Friday, November 5, 2010

Brainticket - Psychonaut

Some bands want to have a laid-back groove and carry the experimental sound into the Outer Limits and make an alternate soundtrack to the 1973 cult-classic film, Logan’s Run starring Michael York and Jenny Agutter. Kraut and Space Rockers Brainticket and their follow up to the strange and weirdest avant-garde twist debut of Cottonwood Hill in 1971, their second album, Psychonaut, was recorded at Milan Studios in Italy during the same era. The album itself is very Raga-Rock with an attitude of atmosphere, ambient, and raw psychedelic futuristic sounds of the 21st century.

The band was founded in 1968 by multi-instrumentalist Joel Vandroogenbeck (I know that’s one hell of a long last name) in Belgian. Even though they have a Krautrock sound almost as if Amon Duul II and Frank Zappa had a love child, Brainticket is one of the most underrated bands to come out of the Belgian Music scene. Alongside Joel, the band members are: Jane Free, Rolf Hug, Martin Sacher, Barney Palm, and Caroline Murel.

Starting the album off with the 7-minute Radagacuca with it’s eerie Hammond and Flute duo like it was recorded in a dark and cavernous cave. Then it becomes an Indian Psychedelic tribe with acoustic guitar, sitar, and congas as where they do a reminiscent of Quintessence as the lyrics have a stylization of Philip K. Dick’s Do Androids Dream of Electric Sheep? The lyrics may feel strange and interesting, but it’s very haunting and moody as the last few minutes become almost a Doors sound with chanting, manical laughter, and the organ creating a spooky finale that really sets the tone.

One Morning sounds like an ambient jazz sound with the piano and double harmonization vocal track done by Mr. Vandroogenbeck as it features the rain and thunderstorm as a wonderful sound effect while the percussion has a mysterious tone. (There’s a Shadow) Watchin’ You features some strong dramatic vocals done by Jane Free. The track is very psychedelic and has a harder edgier sound with help from Guitar, Organ, and Bass. With a little help from the Leslie Speaker, Joel creates a dynamic yet evil sound on the Organ that makes it a real haunting melody.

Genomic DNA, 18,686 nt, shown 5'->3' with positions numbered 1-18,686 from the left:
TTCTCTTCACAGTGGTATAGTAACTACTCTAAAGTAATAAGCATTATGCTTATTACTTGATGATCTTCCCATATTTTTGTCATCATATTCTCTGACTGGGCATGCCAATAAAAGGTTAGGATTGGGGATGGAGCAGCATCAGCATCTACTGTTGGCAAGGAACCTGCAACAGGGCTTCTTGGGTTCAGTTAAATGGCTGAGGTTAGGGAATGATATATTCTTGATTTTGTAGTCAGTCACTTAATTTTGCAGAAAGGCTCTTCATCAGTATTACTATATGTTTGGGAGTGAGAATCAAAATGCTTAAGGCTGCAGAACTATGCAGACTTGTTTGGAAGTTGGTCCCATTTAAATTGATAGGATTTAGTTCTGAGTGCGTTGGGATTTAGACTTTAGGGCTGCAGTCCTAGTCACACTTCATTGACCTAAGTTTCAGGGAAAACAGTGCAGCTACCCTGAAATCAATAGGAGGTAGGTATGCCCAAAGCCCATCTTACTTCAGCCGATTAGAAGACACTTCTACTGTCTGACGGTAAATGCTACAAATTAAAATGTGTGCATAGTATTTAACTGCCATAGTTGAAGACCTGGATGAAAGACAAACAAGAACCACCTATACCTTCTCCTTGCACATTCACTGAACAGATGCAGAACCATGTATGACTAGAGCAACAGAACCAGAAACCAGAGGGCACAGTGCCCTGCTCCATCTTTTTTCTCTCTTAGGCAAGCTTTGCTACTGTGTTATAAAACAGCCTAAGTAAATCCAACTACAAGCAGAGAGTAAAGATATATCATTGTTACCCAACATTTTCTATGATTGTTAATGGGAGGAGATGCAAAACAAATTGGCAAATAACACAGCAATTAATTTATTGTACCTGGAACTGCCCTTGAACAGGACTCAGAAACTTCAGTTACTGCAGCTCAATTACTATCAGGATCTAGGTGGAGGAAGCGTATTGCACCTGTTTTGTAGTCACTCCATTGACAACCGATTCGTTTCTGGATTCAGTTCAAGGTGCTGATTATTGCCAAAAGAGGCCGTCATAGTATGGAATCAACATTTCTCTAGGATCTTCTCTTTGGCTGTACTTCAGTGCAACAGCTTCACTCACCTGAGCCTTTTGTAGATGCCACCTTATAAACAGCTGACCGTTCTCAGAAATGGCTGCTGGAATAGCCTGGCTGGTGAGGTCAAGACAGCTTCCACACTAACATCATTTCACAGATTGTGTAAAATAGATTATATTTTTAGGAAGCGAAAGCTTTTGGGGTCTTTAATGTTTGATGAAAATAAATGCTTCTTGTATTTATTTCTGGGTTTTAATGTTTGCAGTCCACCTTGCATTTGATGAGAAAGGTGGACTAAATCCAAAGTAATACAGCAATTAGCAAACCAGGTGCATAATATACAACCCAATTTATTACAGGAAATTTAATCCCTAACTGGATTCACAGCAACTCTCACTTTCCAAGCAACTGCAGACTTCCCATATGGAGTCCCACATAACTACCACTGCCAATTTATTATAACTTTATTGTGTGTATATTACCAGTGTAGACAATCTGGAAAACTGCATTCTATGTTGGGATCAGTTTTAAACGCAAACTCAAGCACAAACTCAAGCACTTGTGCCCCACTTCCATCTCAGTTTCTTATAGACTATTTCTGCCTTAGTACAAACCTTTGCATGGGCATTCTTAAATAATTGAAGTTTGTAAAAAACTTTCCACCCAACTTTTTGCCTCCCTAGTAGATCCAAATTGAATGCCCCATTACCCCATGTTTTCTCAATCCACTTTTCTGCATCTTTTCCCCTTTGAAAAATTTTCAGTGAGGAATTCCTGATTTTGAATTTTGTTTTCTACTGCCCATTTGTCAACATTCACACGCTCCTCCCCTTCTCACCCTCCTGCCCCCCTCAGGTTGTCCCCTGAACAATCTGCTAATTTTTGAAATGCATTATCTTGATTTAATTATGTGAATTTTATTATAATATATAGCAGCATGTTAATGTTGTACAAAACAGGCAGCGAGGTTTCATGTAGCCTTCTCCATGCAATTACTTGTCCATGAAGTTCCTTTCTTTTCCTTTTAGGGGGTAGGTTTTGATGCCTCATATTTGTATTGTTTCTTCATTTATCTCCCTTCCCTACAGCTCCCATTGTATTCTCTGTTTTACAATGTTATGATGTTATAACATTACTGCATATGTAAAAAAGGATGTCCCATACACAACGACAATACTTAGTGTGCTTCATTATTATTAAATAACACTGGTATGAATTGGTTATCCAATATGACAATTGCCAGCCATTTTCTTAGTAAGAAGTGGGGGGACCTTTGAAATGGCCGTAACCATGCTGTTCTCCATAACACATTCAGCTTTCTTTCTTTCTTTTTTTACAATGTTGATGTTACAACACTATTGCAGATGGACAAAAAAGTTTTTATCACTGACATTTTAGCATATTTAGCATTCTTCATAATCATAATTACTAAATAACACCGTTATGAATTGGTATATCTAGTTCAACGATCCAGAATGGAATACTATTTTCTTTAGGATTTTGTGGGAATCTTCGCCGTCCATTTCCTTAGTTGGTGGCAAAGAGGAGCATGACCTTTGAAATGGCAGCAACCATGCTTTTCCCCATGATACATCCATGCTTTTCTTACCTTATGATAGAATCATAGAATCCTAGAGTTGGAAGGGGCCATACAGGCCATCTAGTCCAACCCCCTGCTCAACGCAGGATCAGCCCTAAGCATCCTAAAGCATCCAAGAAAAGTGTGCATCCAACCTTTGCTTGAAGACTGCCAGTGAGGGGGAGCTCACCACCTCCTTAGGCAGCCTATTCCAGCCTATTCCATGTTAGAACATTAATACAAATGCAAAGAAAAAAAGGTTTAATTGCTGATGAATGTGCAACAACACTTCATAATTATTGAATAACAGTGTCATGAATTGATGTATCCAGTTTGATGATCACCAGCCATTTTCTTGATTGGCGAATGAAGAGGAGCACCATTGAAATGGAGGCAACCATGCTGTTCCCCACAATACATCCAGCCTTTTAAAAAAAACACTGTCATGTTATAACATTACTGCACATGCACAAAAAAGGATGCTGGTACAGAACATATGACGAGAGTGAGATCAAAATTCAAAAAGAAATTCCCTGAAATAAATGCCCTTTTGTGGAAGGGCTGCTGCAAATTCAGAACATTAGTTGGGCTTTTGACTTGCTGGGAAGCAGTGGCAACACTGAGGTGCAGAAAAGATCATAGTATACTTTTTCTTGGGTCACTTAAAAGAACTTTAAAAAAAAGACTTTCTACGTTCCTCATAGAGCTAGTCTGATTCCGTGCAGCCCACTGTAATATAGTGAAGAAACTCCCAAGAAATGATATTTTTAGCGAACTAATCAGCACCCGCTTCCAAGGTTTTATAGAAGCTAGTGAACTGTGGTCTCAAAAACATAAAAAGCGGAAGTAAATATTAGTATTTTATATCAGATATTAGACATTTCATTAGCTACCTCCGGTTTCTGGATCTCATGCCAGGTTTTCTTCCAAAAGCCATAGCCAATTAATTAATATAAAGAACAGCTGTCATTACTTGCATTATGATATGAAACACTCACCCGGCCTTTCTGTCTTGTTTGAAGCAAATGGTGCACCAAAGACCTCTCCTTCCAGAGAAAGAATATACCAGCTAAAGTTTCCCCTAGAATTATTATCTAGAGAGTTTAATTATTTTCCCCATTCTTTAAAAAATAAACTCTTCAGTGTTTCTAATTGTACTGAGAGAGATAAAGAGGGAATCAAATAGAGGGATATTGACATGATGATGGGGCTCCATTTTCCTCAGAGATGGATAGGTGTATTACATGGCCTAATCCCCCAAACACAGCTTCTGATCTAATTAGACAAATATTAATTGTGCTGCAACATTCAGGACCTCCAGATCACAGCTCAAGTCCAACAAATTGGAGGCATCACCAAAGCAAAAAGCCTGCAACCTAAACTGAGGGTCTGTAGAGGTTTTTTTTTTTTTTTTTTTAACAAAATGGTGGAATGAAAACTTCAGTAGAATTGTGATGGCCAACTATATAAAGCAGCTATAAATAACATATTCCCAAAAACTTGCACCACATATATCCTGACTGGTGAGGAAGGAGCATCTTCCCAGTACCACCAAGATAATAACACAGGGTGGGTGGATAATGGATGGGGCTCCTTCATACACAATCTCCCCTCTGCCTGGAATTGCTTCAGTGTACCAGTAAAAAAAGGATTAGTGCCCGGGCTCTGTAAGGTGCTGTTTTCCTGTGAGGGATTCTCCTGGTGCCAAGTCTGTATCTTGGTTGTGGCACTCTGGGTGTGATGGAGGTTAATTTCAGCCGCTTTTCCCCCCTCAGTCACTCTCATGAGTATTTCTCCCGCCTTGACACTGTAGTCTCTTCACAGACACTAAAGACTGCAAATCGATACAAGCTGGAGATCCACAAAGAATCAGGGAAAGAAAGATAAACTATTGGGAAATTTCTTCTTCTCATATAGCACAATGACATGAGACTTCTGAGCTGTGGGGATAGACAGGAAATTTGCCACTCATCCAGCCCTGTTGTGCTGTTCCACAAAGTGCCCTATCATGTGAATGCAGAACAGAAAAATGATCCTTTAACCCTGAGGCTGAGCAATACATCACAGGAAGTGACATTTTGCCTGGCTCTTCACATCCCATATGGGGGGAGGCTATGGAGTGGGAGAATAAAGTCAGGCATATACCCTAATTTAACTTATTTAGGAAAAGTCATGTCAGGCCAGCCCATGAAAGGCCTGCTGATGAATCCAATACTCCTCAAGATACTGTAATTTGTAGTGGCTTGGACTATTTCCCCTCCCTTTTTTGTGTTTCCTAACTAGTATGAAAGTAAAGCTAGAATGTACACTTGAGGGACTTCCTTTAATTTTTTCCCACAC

The last few minutes is a real kicker as the tempo starts to slow down by going through a droning technique with the Sitar as it goes through a Hare Krishna Raga sound by giving it the Indian Music scene. The 6-minute Space Rock sound is back to the core with a militant dooming sound on Like a Place in the Sun. There is some singing, but with spoken passages that reminiscent Robert Calvert and Jim Morrison working together to make a twisted solar system adventure.

The drumming is like a pounding kettledrum that almost is a combination of Billy Cobham and John Bonham while the organ itself has a soul turned doom metal sound as the bass has a lot of walking tough bass lines as Jane speaks like a monotone to the futuristic city as the band members help her out with the piece as the finale has a Soft Machine ‘60s sound in the realm of Lullabye Letter intro. Feel The Wind Blow goes in to the Acid Folk remedy with it’s strange lyrics that is almost in the mind of Comus First Utterance.

Under the surface, it features amazing layered guitar work, atmospheric organ work and nice touches on the flute to make the tempo soar up to the milky way. The last track, Coc O’ Mary, is one of the most surprising closing numbers on the album. You can tell according to DPRP’s John O’Boyle, it has a touch of Jethro Tull meets ELP.

This is almost a rumbling prog rock instrumental piece as the musicians give their strengths and all their might to close out this explosive composition. This album is a lost gem and Brainticket themselves deserve a huge pat on the back. They could have been bigger than CAN, but they are a band that deserves a lot of attention and lot of recognition they need throughout the Prog and Experimental community.

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